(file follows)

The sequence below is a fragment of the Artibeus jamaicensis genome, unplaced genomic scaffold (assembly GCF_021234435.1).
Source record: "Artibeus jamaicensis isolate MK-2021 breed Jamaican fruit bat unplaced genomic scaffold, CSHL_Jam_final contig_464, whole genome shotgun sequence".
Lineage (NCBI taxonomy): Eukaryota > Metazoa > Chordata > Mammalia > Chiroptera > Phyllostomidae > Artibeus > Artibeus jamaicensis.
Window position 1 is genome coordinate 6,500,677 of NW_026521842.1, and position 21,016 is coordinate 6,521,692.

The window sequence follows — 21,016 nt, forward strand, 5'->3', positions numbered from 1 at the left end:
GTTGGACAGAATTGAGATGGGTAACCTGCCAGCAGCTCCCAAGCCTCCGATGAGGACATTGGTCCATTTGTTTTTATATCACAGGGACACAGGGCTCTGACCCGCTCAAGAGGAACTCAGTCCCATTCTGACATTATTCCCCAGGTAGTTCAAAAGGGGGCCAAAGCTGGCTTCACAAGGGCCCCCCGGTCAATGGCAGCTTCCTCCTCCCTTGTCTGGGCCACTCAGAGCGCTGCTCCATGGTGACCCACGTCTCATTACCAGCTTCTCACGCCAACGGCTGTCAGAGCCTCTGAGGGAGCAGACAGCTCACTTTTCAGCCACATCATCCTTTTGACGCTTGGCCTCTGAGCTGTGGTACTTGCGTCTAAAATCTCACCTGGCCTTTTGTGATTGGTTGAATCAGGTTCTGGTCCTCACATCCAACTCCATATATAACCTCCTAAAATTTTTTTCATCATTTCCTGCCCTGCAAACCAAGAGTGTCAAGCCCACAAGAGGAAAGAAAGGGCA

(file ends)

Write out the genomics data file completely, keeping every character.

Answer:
The sequence below is a fragment of the Artibeus jamaicensis genome, unplaced genomic scaffold (assembly GCF_021234435.1).
Source record: "Artibeus jamaicensis isolate MK-2021 breed Jamaican fruit bat unplaced genomic scaffold, CSHL_Jam_final contig_464, whole genome shotgun sequence".
Lineage (NCBI taxonomy): Eukaryota > Metazoa > Chordata > Mammalia > Chiroptera > Phyllostomidae > Artibeus > Artibeus jamaicensis.
Window position 1 is genome coordinate 6,500,677 of NW_026521842.1, and position 21,016 is coordinate 6,521,692.

The window sequence follows — 21,016 nt, forward strand, 5'->3', positions numbered from 1 at the left end:
GTTGGACAGAATTGAGATGGGTAACCTGCCAGCAGCTCCCAAGCCTCCGATGAGGACATTGGTCCATTTGTTTTTATATCACAGGGACACAGGGCTCTGACCCGCTCAAGAGGAACTCAGTCCCATTCTGACATTATTCCCCAGGTAGTTCAAAAGGGGGCCAAAGCTGGCTTCACAAGGGCCCCCCGGTCAATGGCAGCTTCCTCCTCCCTTGTCTGGGCCACTCAGAGCGCTGCTCCATGGTGACCCACGTCTCATTACCAGCTTCTCACGCCAACGGCTGTCAGAGCCTCTGAGGGAGCAGACAGCTCACTTTTCAGCCACATCATCCTTTTGACGCTTGGCCTCTGAGCTGTGGTACTTGCGTCTAAAATCTCACCTGGCCTTTTGTGATTGGTTGAATCAGGTTCTGGTCCTCACATCCAACTCCATATATAACCTCCTAAAATTTTTTTCATCATTTCCTGCCCTGCAAACCAAGAGTGTCAAGCCCACAAGAGGAAAGAAAGGGCA